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not as if there is no impacts in rich countries, there is, but in comparative terms, it is the poor coununtries that are suffering. in my opening address to o the climate summit, the people's summit, i said, just because it n north, you can be assured it is coming to a theater near you quite soon. and the reality is, we have to get this right. the rich and poor countries working together and secure the future of our children and their children. if we continue to be as divided as we are, p people in poor countries arare paying the fifit price but people in rich countries need to know that they are not sanitized on a long-term basis s from the impacts of climate change. nermeen: it seems the differential impact is not just now between rich and poor countries, but also between the rich and poor within countries. ur on.n. specialrappoteru human rights warned the unequal
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distribution of these impacts could lead to climate apartheid whereby he said "the wealthy pay to escape overheating, hunger, and conflict while the rest of the world is left to suffer." could you say a little bit about the ways in which you see both wealthy countries and the wealthy within all countries shielding themselves from the worst effect and how so many people are left out of that? >> absolutely. when you think about the climate crisis, can think about the sinking of the titanic. drugbody in the titanic that iceberg -- struck that iceberg was under threat. but we know based on your wealth, you had different opportunity of succeeding or not. even in the united states, if in look at hurricane katrina
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2005, the wealthier folks were able to jump in their cars and drive away. the poor folks were left stranded in hospitals and prisons and communities and so on. so when we look at this challenge, we need to recognize that climate change is also at its heart, what of its biggest problem is our consumption material -- benefits of the world are distributed. the bottom line is, if we do not address as part of our climate solution deep structural inequality that exists in the world, we are never going to get to a place of really addressing climate in a long-term basis. there is no question those of us who are at the top end of society, who actually lead lives of over consumption, need to recognize the poor are actually subsidizing our lifestyle by the pain they have to take. this is an uncomfortable thing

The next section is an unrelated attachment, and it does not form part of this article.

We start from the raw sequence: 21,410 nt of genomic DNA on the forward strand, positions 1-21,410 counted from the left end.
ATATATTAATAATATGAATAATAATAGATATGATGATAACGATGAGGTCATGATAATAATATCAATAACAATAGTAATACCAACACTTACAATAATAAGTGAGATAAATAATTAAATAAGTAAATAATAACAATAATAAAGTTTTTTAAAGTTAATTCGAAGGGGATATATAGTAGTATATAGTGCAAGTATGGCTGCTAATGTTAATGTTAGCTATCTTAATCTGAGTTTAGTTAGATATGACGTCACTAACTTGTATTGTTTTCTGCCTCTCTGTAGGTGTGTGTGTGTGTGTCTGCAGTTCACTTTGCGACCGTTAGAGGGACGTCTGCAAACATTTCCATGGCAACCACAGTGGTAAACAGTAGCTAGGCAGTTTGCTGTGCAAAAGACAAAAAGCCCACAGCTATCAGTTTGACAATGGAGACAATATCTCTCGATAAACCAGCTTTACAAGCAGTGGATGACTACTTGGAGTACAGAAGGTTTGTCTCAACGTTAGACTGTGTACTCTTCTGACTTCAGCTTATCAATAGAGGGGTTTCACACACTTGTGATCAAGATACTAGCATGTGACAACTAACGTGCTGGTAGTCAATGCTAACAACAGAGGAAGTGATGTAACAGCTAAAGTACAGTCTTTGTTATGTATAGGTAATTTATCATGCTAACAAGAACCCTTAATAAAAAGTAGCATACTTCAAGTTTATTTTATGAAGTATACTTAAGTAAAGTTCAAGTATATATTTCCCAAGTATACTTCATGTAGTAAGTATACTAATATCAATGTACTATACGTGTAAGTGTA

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to accept. there are a lot of well-meaning people around the world say how they are opposed to poverty and so on, but we need to understand ,hat the scale of poverty inequality, therefore and sustainanability practices is there because a relatively have led people in the world insist on living a particular lifestyle, which is actually so unequal and so indefensible. yes, we need to understand this problem is between rich and poor countries, but also wiwithin individual countries. amy: we're going to go to break and come back to this discussion with kumi naidoo. we will be joined then by the gambian beauty queen who says she was raraped by the former dictator. we will talk about the truth and reconciliation commission that is going there now and her bravery in saying she will return to confront him. this is democracy now! we will bebe back with kumi naio in a minute. ♪ [music break]
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amy: this is democracy now!,, the war and peace report. i'm amy goodman with nermeen shaikh. our guest is kumi naidoo, secretary general of amnesty international. previously the head of greenpeace and longtime south african human rights and climate justice activist. the first african to lead
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greenpeace. you are here in new york. can you talk about the climate strike that youth are leaving on friday? tomorrow we will have a roundtable of youth discussing this. it is something you know well from anti-apartheid days in south africa. at 15.lked to school it is a little bit of deja vu. let me say these kids are much more smarter and strategic -- amy: you got thrown out? >> several of us were expelled. nermeen: and your 15.. amy: you have asked schools around the world to do the opposite. >> i would argue my act together with my fellow young people in south africa at that time was actually an educative act. we learned from try to shape the history of our country. these people are shaping the world. democracy now! has been covering climate activism for a lolong te intensively.
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i'm sure you will agree with me this is the most powerful, energizing moment in our struggle in the climate catastrophe. i think while on the one hand we are facing a situation where we are so close to the cliff because we are running out of time, on the other hand i think the young kids have actually shown courage. i wrote to principals and teachers and someone not to punish kids for doing what their parents should be doing and political and business leaders should be doing. the reality is, the kids are being the adults and some of our politicians, including the guy that sits in the white house, are behaving like a spspoiled brat. amy: they kids are saying all people should walk out, not just children. walk out of the workplaces, come from home, to join in the streets. >> you been using the figure of one million people. i am cautiously optimistic this is going to be the largest climate protest and potentially one of the largest protest ever